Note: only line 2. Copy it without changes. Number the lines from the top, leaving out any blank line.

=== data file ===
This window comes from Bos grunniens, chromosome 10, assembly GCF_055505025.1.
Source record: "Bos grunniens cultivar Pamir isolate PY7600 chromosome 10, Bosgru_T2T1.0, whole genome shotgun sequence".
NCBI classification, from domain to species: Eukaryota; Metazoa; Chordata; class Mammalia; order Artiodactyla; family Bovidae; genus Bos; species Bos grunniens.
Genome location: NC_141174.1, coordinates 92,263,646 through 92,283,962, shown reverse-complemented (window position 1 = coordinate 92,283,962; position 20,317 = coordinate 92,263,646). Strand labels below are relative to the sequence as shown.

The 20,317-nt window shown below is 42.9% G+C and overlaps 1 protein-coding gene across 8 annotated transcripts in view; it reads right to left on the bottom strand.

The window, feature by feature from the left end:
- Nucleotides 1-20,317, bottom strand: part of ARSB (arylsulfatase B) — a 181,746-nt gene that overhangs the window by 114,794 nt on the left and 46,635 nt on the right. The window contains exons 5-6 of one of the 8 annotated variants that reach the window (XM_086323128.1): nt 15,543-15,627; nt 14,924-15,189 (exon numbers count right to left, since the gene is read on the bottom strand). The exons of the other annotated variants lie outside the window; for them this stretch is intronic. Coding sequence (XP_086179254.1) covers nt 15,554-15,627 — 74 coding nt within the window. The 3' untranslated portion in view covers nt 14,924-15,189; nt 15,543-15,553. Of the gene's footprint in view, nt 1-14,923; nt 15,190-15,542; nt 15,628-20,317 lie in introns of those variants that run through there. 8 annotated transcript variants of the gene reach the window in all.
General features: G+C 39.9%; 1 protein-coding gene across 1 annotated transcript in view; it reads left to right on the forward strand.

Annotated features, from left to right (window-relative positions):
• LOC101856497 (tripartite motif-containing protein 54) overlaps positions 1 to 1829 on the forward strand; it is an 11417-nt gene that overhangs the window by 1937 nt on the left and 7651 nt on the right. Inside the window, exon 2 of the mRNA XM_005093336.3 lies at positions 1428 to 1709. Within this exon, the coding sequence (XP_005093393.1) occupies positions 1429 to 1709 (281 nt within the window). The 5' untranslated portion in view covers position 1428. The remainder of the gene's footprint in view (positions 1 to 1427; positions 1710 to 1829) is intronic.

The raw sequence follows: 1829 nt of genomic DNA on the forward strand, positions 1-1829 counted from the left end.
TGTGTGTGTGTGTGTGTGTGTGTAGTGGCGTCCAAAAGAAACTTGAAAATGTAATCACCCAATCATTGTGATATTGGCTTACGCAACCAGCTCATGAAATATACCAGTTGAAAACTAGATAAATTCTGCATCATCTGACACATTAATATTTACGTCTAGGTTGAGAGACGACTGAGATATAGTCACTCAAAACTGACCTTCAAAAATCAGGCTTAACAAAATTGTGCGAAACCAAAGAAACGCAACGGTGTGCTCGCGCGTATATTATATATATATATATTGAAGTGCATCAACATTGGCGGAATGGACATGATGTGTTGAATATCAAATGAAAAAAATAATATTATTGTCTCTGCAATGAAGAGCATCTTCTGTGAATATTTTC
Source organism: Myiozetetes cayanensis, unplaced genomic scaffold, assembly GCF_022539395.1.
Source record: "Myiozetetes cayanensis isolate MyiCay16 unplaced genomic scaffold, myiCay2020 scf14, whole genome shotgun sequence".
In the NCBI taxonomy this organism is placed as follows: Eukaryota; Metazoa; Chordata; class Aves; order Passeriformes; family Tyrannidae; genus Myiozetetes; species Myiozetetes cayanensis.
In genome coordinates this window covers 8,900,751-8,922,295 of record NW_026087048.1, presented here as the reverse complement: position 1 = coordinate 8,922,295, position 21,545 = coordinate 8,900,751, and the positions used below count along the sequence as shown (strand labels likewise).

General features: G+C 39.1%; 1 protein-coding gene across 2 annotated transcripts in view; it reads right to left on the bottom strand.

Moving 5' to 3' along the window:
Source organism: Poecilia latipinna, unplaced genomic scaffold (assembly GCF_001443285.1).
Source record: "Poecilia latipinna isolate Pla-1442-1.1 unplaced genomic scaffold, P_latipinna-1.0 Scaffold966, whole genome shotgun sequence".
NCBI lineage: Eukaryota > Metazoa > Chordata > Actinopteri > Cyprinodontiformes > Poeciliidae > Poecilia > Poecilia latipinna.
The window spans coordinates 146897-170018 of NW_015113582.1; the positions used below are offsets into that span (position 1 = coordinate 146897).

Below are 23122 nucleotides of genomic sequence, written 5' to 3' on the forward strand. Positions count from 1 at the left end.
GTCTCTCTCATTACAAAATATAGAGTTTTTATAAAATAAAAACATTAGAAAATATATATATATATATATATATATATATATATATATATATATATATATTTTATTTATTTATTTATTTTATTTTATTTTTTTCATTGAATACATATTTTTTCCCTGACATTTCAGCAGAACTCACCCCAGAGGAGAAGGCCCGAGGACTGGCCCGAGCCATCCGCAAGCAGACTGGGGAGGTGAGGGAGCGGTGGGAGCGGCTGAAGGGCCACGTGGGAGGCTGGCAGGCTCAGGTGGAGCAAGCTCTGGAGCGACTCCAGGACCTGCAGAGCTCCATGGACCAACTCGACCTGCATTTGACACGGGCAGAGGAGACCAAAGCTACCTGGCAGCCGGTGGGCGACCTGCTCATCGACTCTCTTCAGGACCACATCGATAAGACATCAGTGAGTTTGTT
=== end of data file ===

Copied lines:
Source record: "Bos grunniens cultivar Pamir isolate PY7600 chromosome 10, Bosgru_T2T1.0, whole genome shotgun sequence".